STEM faculty at West Point manage courses using a similar structure regardless of the department, course, or number of enrolled cadets. With this in mind, we will describe the structure of STEM education at West Point in the context of high-enrollment introductory courses because they best illustrate the STEM education structure. It should be noted, however, that upper-level courses within the major with lower enrollment do still operate under the same administrative framework, but due to the numbers of cadets and fewer faculty teaching the course, they would operate analogously to upper-level courses with lower enrollment at similar higher education institutions.

Each department has faculty with varying levels of teaching experience, from those who may be completely new to teaching to those having 3 or more years of teaching experience. Regardless of experience level, there are similar course loads and responsibilities among all faculty teaching in large-enrollment, introductory STEM courses. A typical teaching load is three or four sections that meet two or three times each week. Each section has a maximum class size of 18 cadets, which means the number of sections, and in turn the number of instructors, for each subject is much larger than the number of instructors for corresponding courses at other schools, which have one instructor per section in an auditorium. Additionally, some faculty teach advanced versions of each course, which often requires different teaching approaches to challenge the cadets in introductory classes who have shown a greater proficiency in math. Table 1 shows the total enrollment, the number of sections, and the number of instructors for introductory physics and introductory chemistry courses, both standard and advanced, as well as a basic engineering course, Fundamentals of Engineering.

Table 1
Course enrollment breakdown for introductory physics, chemistry, and engineering courses for fall 2020.

Course enrollment breakdown for introductory physics, chemistry, and engineering courses for fall 2020.

With a large number of sections and instructors, teamwork among the faculty plays a vital role in the functioning of these large-enrollment, introductory STEM courses. A typical introductory STEM teaching team consists of a course director, an assistant course director, and instructors.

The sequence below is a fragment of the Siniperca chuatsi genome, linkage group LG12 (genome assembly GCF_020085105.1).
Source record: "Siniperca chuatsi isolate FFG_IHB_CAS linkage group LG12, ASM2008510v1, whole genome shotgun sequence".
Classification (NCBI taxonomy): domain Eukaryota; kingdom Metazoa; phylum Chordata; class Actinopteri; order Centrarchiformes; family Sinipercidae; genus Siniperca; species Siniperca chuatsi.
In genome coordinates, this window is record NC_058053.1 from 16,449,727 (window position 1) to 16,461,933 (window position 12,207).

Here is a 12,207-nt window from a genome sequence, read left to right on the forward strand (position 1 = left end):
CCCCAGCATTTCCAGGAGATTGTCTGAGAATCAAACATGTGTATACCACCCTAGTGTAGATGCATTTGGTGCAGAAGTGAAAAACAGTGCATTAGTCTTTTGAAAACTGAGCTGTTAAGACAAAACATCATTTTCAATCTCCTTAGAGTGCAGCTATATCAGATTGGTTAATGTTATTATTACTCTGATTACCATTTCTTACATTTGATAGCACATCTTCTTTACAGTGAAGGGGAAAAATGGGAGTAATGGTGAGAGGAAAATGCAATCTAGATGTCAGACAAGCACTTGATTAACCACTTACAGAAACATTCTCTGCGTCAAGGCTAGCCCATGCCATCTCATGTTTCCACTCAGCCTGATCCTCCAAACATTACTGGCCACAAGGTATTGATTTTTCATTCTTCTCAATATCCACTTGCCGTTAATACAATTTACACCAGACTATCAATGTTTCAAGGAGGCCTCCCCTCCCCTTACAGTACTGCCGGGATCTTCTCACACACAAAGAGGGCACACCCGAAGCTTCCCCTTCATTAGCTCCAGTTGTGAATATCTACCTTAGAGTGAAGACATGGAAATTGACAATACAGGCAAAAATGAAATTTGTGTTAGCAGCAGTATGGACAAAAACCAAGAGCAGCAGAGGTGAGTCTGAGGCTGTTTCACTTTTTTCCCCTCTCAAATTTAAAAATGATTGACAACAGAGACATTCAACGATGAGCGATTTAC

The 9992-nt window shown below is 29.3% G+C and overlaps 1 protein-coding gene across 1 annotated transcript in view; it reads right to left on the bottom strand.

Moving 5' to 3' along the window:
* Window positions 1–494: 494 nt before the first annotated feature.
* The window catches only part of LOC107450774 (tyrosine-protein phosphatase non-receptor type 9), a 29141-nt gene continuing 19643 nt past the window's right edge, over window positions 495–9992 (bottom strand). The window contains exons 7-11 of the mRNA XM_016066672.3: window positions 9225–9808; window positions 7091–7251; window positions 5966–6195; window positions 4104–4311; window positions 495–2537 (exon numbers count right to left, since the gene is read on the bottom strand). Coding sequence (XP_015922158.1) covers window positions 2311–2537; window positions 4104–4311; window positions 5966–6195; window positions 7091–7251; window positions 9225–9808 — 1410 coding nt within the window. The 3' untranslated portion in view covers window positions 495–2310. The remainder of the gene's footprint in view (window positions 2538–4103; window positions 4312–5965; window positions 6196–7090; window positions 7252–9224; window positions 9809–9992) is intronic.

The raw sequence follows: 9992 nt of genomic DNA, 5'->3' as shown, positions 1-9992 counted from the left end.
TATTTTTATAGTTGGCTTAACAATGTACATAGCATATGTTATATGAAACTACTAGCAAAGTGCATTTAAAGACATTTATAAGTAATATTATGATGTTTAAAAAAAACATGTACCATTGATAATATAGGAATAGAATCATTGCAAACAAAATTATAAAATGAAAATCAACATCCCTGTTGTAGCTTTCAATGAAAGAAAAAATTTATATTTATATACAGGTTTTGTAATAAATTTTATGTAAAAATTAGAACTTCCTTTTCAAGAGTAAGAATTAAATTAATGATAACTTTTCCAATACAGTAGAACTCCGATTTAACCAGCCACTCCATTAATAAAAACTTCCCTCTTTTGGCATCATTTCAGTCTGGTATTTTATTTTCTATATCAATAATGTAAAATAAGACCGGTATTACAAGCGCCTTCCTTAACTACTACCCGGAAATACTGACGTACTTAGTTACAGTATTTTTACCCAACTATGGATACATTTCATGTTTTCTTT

Course directors manage the course and its team of instructors and are responsible for developing the course schedule, the syllabus, and common assessment tools such as homework, quizzes, tests, finals, and laboratories that every instructor will use. Additionally, course directors meet with the entire team of faculty to summarize upcoming material, discuss common points of confusion or misconception, review grading rubrics, suggest possible class demonstrations and activities suitable for upcoming topics, and review any necessary administrative concerns, such as scheduling and logistics for the administration of upcoming exams. Assistant course directors are assigned to help course directors with completing all of these tasks. Course directors and assistant course directors also teach one or two sections within the course. 

In some cases, such as introductory physics, there may also be a laboratory course director who is responsible for the same tasks as a course director but only for the laboratory portion of the course. The laboratory course director also meets with the entire team of faculty to review and discuss the upcoming laboratory, explain possible points of confusion, review the laboratory grading rubric to ensure consistent grading among all sections, and discuss any remaining administrative concerns relevant to the labs.

For the most part, instructors are responsible for teaching the material to the bulk of the cadets enrolled in a course. Because the expected content covered in an introductory STEM course is set by the course director and should be uniform across all standard and advanced sections, instructors are given flexibility in terms of structuring their class and how the material is taught. Instructors are encouraged to use the “Thayer method” of instruction (Capps et al., 2018; Connors, 2001; Ertwine & Palladino, 1987; Geher, 2014; Shell, 2002; Sloop et al., 2010), in which cadets are expected to do all requisite readings and assignments before coming to class. Once in the class, some instructors use interactive laboratory demonstrations (Sokoloff & Thornton, 1997; Wieman & Gilbert, 2014); some encourage team problem-solving that involves sending groups of cadets to chalkboards to solve different problems; and others use guided inquiry to build conceptual understanding and motivate application of STEM concepts. Beyond these common practices, instructors are encouraged to explore innovative ways to build conceptual mastery for a given class.